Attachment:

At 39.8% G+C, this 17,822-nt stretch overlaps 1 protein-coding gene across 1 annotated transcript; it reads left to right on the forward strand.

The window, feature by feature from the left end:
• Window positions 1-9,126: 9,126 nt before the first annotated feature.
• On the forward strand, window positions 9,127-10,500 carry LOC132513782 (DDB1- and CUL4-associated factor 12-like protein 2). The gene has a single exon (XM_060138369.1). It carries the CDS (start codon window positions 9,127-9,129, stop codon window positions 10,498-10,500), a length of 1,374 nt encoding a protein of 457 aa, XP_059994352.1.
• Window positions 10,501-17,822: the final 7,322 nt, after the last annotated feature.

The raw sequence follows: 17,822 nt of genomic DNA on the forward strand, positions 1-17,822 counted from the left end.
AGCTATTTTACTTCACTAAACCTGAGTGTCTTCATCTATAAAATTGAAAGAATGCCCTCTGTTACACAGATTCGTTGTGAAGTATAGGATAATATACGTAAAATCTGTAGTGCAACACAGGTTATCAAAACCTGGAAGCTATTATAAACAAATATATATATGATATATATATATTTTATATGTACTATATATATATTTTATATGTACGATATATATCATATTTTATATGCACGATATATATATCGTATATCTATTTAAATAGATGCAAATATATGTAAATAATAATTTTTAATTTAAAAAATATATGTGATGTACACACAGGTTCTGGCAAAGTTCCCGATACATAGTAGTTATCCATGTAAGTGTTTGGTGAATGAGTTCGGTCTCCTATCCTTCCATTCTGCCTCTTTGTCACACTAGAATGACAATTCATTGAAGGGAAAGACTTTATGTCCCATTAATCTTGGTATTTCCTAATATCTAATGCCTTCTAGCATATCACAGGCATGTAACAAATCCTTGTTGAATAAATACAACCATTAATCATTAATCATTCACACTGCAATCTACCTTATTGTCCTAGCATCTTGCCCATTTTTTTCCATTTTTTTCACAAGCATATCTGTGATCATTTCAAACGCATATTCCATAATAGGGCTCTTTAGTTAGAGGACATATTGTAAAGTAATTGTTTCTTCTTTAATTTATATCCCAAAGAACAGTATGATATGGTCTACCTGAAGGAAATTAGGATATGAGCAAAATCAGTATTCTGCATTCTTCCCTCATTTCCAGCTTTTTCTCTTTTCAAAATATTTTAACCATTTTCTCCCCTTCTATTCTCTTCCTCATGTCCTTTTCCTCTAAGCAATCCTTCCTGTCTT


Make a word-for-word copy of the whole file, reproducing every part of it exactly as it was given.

At 39.8% G+C, this 17,822-nt stretch overlaps 1 protein-coding gene across 1 annotated transcript; it reads left to right on the forward strand.

The window, feature by feature from the left end:
• Window positions 1-9,126: 9,126 nt before the first annotated feature.
• On the forward strand, window positions 9,127-10,500 carry LOC132513782 (DDB1- and CUL4-associated factor 12-like protein 2). The gene has a single exon (XM_060138369.1). It carries the CDS (start codon window positions 9,127-9,129, stop codon window positions 10,498-10,500), a length of 1,374 nt encoding a protein of 457 aa, XP_059994352.1.
• Window positions 10,501-17,822: the final 7,322 nt, after the last annotated feature.

The raw sequence follows: 17,822 nt of genomic DNA on the forward strand, positions 1-17,822 counted from the left end.
AGCTATTTTACTTCACTAAACCTGAGTGTCTTCATCTATAAAATTGAAAGAATGCCCTCTGTTACACAGATTCGTTGTGAAGTATAGGATAATATACGTAAAATCTGTAGTGCAACACAGGTTATCAAAACCTGGAAGCTATTATAAACAAATATATATATGATATATATATATTTTATATGTACTATATATATATTTTATATGTACGATATATATCATATTTTATATGCACGATATATATATCGTATATCTATTTAAATAGATGCAAATATATGTAAATAATAATTTTTAATTTAAAAAATATATGTGATGTACACACAGGTTCTGGCAAAGTTCCCGATACATAGTAGTTATCCATGTAAGTGTTTGGTGAATGAGTTCGGTCTCCTATCCTTCCATTCTGCCTCTTTGTCACACTAGAATGACAATTCATTGAAGGGAAAGACTTTATGTCCCATTAATCTTGGTATTTCCTAATATCTAATGCCTTCTAGCATATCACAGGCATGTAACAAATCCTTGTTGAATAAATACAACCATTAATCATTAATCATTCACACTGCAATCTACCTTATTGTCCTAGCATCTTGCCCATTTTTTTCCATTTTTTTCACAAGCATATCTGTGATCATTTCAAACGCATATTCCATAATAGGGCTCTTTAGTTAGAGGACATATTGTAAAGTAATTGTTTCTTCTTTAATTTATATCCCAAAGAACAGTATGATATGGTCTACCTGAAGGAAATTAGGATATGAGCAAAATCAGTATTCTGCATTCTTCCCTCATTTCCAGCTTTTTCTCTTTTCAAAATATTTTAACCATTTTCTCCCCTTCTATTCTCTTCCTCATGTCCTTTTCCTCTAAGCAATCCTTCCTGTCTT